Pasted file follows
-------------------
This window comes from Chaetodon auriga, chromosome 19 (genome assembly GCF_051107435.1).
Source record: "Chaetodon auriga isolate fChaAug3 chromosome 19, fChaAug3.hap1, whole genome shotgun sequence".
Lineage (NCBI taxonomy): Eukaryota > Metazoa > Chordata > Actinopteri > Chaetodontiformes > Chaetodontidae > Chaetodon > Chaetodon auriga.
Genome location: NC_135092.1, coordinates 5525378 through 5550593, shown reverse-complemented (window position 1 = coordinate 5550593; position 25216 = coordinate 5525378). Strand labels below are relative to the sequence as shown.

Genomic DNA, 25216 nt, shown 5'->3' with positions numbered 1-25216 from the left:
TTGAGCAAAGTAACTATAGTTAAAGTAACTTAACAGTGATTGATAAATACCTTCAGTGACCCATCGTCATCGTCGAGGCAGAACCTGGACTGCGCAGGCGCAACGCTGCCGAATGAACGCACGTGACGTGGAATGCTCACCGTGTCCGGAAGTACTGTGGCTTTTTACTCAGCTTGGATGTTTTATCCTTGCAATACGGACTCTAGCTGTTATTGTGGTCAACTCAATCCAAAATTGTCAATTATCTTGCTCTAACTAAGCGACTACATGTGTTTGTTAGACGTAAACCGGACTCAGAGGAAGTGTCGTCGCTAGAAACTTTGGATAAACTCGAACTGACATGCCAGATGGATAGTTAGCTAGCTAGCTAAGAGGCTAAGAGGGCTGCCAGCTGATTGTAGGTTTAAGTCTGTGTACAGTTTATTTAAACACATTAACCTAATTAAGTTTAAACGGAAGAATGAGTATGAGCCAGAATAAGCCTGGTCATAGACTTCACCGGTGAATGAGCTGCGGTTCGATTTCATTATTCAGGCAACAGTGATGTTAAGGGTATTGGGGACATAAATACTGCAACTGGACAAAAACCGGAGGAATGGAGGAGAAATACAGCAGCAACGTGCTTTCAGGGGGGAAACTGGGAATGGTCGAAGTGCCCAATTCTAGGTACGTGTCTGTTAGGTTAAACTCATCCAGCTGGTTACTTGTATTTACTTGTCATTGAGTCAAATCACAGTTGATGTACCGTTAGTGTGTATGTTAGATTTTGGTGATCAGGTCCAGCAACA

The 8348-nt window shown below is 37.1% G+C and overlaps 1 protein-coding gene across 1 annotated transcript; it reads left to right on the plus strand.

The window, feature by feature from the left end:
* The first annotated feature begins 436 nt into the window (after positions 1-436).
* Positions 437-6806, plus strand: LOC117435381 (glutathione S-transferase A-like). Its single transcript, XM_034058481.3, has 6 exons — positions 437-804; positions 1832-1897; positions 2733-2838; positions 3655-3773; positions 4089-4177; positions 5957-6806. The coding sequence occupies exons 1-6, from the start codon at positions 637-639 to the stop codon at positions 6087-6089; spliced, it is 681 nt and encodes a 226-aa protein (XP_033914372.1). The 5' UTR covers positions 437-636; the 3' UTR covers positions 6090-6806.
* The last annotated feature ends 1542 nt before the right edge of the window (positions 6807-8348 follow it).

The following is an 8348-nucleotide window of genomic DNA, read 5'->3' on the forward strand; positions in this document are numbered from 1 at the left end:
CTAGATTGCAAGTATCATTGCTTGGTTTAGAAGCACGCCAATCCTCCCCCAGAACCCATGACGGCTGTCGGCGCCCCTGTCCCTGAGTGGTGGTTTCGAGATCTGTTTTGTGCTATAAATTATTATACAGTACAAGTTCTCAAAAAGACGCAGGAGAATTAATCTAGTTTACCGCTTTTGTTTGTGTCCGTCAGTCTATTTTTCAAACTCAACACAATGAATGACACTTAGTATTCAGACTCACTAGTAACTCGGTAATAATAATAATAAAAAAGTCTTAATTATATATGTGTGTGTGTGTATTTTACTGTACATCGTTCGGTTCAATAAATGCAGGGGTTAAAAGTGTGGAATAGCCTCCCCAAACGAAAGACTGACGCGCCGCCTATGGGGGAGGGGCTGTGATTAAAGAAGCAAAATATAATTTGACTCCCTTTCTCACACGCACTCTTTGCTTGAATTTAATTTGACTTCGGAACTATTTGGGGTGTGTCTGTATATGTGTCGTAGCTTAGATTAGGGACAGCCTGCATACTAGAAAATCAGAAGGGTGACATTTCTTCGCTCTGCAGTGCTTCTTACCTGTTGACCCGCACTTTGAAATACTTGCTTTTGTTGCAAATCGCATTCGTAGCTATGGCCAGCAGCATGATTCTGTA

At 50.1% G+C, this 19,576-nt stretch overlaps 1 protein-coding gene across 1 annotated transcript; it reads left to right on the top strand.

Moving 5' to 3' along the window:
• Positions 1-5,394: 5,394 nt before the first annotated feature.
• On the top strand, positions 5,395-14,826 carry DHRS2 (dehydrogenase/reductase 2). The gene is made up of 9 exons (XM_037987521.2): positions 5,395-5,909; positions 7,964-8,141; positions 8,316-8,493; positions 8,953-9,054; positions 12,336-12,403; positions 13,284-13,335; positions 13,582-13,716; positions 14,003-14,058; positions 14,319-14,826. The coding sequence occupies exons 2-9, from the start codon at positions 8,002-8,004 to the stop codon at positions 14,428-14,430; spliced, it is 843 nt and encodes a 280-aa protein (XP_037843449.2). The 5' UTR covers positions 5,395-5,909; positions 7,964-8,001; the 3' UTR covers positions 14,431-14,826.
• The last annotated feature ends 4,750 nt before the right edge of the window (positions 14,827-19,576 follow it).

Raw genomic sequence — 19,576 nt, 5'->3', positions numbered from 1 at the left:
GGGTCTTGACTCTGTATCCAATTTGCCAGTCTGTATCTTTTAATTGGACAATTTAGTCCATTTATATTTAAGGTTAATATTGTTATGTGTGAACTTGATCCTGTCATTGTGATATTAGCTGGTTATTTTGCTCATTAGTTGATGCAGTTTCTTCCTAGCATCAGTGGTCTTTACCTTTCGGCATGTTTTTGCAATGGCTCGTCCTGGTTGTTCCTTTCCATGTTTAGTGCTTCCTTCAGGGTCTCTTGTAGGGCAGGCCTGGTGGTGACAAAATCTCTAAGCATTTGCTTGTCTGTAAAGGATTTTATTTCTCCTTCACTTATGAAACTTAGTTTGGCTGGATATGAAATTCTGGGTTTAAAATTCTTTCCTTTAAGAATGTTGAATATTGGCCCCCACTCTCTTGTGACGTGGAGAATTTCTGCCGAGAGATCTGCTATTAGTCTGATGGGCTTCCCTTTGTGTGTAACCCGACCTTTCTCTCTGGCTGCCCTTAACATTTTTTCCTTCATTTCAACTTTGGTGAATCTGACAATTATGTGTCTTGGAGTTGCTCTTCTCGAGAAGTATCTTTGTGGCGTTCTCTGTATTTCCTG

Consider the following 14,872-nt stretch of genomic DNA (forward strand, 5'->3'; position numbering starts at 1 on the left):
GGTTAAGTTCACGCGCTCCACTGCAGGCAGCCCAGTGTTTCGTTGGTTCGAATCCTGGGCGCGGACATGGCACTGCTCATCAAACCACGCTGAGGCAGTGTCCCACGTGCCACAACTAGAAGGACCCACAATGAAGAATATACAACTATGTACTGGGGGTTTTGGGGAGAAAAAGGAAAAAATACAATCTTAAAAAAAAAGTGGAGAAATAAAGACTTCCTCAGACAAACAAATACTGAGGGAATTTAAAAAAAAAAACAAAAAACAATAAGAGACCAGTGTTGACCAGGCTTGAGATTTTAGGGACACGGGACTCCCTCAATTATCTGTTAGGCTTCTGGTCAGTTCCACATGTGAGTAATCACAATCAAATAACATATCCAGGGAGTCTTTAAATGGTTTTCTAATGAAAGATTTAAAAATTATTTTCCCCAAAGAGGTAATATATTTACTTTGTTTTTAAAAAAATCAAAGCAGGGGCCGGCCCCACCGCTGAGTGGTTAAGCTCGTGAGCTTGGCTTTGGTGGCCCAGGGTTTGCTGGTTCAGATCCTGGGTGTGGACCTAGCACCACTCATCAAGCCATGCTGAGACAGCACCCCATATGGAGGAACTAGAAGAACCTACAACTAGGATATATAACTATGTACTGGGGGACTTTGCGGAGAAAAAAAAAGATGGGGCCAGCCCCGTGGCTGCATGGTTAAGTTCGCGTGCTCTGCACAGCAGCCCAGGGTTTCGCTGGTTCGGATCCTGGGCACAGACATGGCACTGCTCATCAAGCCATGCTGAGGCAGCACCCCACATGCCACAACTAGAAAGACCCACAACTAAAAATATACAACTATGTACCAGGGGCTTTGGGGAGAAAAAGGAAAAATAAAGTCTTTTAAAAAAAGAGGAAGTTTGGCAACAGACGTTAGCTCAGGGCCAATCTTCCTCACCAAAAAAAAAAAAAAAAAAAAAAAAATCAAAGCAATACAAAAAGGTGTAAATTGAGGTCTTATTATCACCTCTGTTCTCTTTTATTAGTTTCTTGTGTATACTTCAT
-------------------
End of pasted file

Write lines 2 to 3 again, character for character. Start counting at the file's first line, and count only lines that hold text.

Source record: "Chaetodon auriga isolate fChaAug3 chromosome 19, fChaAug3.hap1, whole genome shotgun sequence".
Lineage (NCBI taxonomy): Eukaryota > Metazoa > Chordata > Actinopteri > Chaetodontiformes > Chaetodontidae > Chaetodon > Chaetodon auriga.